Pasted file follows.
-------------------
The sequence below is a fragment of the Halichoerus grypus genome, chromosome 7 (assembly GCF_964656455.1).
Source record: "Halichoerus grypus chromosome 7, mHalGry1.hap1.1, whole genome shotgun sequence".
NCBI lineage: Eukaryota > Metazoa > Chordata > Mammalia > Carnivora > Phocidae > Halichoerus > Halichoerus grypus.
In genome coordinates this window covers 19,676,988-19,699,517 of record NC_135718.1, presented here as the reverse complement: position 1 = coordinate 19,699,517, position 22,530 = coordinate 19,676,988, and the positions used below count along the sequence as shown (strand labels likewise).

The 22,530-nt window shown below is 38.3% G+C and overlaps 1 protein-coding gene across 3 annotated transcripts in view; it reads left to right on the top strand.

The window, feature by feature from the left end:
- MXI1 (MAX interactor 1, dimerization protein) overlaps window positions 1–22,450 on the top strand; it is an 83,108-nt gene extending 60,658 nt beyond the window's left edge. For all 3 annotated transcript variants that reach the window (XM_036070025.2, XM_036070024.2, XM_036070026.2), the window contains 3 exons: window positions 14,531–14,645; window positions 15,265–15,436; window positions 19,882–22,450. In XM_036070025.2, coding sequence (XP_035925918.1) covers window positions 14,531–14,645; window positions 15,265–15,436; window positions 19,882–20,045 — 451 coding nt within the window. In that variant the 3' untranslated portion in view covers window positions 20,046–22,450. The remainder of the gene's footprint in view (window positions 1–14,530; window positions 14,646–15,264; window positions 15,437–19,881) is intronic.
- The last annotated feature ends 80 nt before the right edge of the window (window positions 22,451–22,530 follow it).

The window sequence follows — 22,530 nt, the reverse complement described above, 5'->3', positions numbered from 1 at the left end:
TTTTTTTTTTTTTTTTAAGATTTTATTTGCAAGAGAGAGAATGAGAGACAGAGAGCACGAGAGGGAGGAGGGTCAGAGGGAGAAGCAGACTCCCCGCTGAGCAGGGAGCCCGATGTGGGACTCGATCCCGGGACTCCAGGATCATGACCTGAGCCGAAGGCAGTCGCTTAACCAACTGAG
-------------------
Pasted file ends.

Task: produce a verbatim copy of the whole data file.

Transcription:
The sequence below is a fragment of the Halichoerus grypus genome, chromosome 7 (assembly GCF_964656455.1).
Source record: "Halichoerus grypus chromosome 7, mHalGry1.hap1.1, whole genome shotgun sequence".
NCBI lineage: Eukaryota > Metazoa > Chordata > Mammalia > Carnivora > Phocidae > Halichoerus > Halichoerus grypus.
In genome coordinates this window covers 19,676,988-19,699,517 of record NC_135718.1, presented here as the reverse complement: position 1 = coordinate 19,699,517, position 22,530 = coordinate 19,676,988, and the positions used below count along the sequence as shown (strand labels likewise).

The 22,530-nt window shown below is 38.3% G+C and overlaps 1 protein-coding gene across 3 annotated transcripts in view; it reads left to right on the top strand.

The window, feature by feature from the left end:
- MXI1 (MAX interactor 1, dimerization protein) overlaps window positions 1–22,450 on the top strand; it is an 83,108-nt gene extending 60,658 nt beyond the window's left edge. For all 3 annotated transcript variants that reach the window (XM_036070025.2, XM_036070024.2, XM_036070026.2), the window contains 3 exons: window positions 14,531–14,645; window positions 15,265–15,436; window positions 19,882–22,450. In XM_036070025.2, coding sequence (XP_035925918.1) covers window positions 14,531–14,645; window positions 15,265–15,436; window positions 19,882–20,045 — 451 coding nt within the window. In that variant the 3' untranslated portion in view covers window positions 20,046–22,450. The remainder of the gene's footprint in view (window positions 1–14,530; window positions 14,646–15,264; window positions 15,437–19,881) is intronic.
- The last annotated feature ends 80 nt before the right edge of the window (window positions 22,451–22,530 follow it).

The window sequence follows — 22,530 nt, the reverse complement described above, 5'->3', positions numbered from 1 at the left end:
TTTTTTTTTTTTTTTTAAGATTTTATTTGCAAGAGAGAGAATGAGAGACAGAGAGCACGAGAGGGAGGAGGGTCAGAGGGAGAAGCAGACTCCCCGCTGAGCAGGGAGCCCGATGTGGGACTCGATCCCGGGACTCCAGGATCATGACCTGAGCCGAAGGCAGTCGCTTAACCAACTGAG